It is gratifying to see the recent increased attention given to issues of medical ethics in ophthalmology, in particular, the two excellent articles in the March 1993 issue of the Archives on informed consent by Gold1 and Finkelstein and colleagues.2 Unfortunately, the accompanying article by Lee and colleagues3 may seriously confuse many readers.
Both its title ("Is Informed Consent Needed for Fluorescein Angiography?") and large portions of its text (such as the entire first paragraph) seem to seriously suggest that there really is a question about whether informed consent is needed for fluorescein angiography. There is no question. As the article by Finkelstein et al correctly notes, informed consent, meaning a patient's informed agreement to a medical test or procedure, is a basic ethical mandate. It "ought always to be obtained."2 The question that Lee and colleagues3 appear to be primarily interested in is how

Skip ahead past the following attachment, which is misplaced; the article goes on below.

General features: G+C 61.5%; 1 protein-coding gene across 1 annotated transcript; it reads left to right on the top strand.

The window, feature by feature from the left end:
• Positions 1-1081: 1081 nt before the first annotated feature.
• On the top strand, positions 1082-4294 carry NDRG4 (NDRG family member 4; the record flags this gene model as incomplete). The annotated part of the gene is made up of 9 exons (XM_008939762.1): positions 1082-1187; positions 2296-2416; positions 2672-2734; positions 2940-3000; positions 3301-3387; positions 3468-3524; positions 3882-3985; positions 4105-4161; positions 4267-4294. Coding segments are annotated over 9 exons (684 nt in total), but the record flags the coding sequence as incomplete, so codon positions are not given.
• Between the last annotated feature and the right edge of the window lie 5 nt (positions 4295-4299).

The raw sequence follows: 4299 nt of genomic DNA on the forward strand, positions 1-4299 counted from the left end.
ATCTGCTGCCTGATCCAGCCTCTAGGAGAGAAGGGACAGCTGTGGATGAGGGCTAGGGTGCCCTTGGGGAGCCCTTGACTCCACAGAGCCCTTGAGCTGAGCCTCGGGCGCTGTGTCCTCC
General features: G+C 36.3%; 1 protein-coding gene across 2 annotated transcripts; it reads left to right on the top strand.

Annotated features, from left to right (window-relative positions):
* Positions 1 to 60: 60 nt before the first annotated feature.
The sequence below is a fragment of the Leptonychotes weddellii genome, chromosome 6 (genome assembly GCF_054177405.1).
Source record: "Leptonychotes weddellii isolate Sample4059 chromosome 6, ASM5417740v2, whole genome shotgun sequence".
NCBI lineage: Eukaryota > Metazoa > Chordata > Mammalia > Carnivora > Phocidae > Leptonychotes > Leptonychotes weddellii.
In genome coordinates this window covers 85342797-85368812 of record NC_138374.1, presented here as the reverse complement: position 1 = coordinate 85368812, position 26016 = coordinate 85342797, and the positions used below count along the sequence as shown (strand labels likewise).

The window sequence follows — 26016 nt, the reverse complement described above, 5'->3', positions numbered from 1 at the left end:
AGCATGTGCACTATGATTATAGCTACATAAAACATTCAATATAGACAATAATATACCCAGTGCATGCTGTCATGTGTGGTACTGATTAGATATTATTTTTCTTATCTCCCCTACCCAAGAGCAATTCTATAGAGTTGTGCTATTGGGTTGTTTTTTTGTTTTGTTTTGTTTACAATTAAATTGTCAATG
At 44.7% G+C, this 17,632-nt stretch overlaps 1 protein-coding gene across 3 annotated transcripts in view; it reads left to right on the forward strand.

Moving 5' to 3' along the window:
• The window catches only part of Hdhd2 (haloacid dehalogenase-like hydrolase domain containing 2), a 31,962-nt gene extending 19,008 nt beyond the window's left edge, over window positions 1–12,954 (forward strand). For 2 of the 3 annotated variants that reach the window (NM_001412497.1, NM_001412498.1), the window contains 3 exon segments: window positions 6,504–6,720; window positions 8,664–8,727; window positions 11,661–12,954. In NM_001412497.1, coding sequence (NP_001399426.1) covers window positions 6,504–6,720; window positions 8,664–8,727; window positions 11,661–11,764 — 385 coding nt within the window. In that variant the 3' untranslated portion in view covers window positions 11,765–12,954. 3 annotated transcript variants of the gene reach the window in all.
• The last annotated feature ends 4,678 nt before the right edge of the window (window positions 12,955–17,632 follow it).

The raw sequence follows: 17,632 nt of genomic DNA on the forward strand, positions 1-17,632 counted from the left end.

Menikoff JA. Is Informed Consent Needed for Fluorescein Angiography?. Arch Ophthalmol. 1993;111(12):1604. doi:10.1001/archopht.1993.01090120018006